44 Peace Crops Volunteers To Be Placed At Government High School Across The 15 Counties
U.S. Ambassador Christine Elder today swore-in 44 two-year Peace Corps Volunteers who will be placed at government high schools in the 15 counties of Liberia.
The Peace Corps and Liberia’s Ministry of Education are working collaboratively to coordinate activities which will improve the lives of students in the country.
Also present at the swearing-in ceremony was President George Manneh Weah along with some members of his cabinet as well as Peace Corps Liberia Country Director Kristi Raube.
Many Peace Crops Volunteers in Liberia work with their communities on education projects. During their service in Liberia, Volunteers learn to speak local languages, including Liberian English, Kpelle, Gio, Gola, Via and Mano
The Peace Corps is a volunteer program run by the United States government. The stated mission of the Peace Corps includes providing technical assistance, helping people outside the United States to understand American culture, and helping Americans to understand the cultures of other countries. The work is generally related to social and economic development. Each program participant, a Peace Corps Volunteer, is an American citizen, typically with a college degree, who works abroad for a period of two years after three months of training.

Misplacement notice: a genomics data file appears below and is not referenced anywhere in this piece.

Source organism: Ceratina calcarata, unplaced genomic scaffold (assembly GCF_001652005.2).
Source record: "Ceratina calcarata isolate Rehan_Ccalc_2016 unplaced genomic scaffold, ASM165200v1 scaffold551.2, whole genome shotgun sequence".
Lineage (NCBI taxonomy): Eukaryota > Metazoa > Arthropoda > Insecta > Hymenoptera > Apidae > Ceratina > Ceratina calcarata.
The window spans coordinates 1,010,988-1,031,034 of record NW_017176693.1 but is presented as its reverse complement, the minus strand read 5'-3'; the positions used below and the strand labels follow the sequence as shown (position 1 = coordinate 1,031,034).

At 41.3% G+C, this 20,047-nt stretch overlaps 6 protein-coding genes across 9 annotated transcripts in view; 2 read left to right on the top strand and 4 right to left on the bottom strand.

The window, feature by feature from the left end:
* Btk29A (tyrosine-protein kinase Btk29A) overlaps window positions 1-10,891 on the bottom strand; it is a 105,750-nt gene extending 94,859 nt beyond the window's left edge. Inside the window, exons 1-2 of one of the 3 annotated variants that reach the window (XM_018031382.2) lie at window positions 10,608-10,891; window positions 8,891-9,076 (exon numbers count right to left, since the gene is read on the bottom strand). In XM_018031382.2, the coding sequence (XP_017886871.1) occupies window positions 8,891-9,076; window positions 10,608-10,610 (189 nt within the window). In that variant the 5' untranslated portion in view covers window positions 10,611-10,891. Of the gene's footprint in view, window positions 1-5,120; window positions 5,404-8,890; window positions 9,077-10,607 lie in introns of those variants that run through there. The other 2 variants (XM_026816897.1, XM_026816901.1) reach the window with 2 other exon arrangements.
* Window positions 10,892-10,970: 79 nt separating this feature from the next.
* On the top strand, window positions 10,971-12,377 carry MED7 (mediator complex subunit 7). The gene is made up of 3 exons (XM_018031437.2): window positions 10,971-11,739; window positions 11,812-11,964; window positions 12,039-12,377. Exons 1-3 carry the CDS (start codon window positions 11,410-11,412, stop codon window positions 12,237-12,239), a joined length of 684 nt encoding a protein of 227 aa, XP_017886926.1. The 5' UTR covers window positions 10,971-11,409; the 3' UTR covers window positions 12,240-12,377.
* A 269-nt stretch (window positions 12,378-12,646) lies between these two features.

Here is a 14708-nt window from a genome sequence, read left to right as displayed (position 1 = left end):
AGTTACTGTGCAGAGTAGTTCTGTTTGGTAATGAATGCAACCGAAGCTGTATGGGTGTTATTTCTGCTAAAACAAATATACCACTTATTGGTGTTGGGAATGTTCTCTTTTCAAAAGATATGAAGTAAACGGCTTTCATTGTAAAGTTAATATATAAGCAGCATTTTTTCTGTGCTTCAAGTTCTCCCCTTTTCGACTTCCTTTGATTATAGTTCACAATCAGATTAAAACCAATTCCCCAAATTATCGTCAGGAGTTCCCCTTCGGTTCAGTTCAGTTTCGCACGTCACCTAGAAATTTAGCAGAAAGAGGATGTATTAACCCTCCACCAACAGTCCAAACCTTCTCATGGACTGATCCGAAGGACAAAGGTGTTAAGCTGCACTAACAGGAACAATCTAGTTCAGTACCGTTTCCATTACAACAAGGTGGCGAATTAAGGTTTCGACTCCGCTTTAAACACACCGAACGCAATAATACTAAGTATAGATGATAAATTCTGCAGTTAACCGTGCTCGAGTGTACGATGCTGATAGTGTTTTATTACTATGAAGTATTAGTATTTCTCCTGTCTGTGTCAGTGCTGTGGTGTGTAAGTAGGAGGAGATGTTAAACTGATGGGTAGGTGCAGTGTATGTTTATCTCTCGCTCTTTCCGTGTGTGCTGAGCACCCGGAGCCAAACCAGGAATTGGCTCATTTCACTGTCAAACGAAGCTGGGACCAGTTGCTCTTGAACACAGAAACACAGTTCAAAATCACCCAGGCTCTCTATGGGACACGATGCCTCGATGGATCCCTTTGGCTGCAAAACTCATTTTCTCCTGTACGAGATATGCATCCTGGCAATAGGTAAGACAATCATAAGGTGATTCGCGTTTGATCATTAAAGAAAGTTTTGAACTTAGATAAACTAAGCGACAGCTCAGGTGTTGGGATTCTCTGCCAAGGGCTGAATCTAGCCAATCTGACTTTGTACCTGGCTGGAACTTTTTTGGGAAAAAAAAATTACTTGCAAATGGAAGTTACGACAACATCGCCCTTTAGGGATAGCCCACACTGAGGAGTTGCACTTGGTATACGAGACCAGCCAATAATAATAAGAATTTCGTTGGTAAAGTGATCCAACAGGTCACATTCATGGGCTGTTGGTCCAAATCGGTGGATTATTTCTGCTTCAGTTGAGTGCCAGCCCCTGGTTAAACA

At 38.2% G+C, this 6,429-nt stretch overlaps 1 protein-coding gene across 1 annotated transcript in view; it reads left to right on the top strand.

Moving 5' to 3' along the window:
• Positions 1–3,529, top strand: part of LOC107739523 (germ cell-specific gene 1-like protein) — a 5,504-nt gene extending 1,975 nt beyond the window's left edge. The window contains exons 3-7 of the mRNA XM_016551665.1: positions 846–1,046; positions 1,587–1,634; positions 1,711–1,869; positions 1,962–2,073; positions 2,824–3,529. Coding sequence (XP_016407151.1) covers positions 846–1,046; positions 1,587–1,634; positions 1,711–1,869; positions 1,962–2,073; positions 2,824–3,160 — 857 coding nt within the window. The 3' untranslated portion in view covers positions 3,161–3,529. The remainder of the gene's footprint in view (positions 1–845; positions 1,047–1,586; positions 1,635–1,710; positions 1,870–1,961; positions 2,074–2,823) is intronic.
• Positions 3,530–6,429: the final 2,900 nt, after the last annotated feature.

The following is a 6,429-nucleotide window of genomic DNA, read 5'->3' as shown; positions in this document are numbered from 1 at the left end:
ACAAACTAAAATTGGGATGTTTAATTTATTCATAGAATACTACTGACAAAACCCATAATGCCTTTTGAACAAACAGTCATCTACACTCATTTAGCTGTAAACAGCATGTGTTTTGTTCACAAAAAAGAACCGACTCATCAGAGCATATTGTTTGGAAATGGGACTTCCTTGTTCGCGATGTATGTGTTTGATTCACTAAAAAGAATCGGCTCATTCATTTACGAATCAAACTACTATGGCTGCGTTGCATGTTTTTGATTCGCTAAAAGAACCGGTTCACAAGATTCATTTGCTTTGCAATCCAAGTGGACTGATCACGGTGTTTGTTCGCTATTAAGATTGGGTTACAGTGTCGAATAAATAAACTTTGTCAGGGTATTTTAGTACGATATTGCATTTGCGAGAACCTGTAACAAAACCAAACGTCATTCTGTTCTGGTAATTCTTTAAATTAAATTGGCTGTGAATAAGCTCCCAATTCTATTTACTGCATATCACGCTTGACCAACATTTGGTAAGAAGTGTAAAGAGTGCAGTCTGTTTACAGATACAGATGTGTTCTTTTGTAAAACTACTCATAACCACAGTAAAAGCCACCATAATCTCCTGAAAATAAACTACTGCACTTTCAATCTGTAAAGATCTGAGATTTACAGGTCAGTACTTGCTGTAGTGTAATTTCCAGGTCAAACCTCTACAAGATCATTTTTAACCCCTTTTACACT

Volunteers work with governments, schools, non-profit organizations, non-government organizations, and entrepreneurs in education, business, information technology, agriculture, and the environment. After 24 months of service, volunteers can request an extension of service.
The program was established by Executive Order 10924, issued by President John F. Kennedy on March 1, 1961, announced by televised broadcast March 2, 1961, and authorized by Congress on September 21, 1961, with passage of the Peace Corps Act (Pub.L. 87–293). The act declares the program’s purpose as follows:
To promote world peace and friendship through a Peace Corps, which shall make available to interested countries and areas men and women of the United States qualified for service abroad and willing to serve, under conditions of hardship if necessary, to help the peoples of such countries and areas in meeting their needs for trained manpower.
From 1961 to 2015, nearly 220,000 Americans have joined the Peace Corps and served in 141 countries. The Peace Corps shows “the willingness of Americans to work at the grassroots level in order to help underdeveloped countries meet their needs”. The Peace Corps has affected the way people of other countries view Americans, how Americans view other countries, and how Americans view their own country.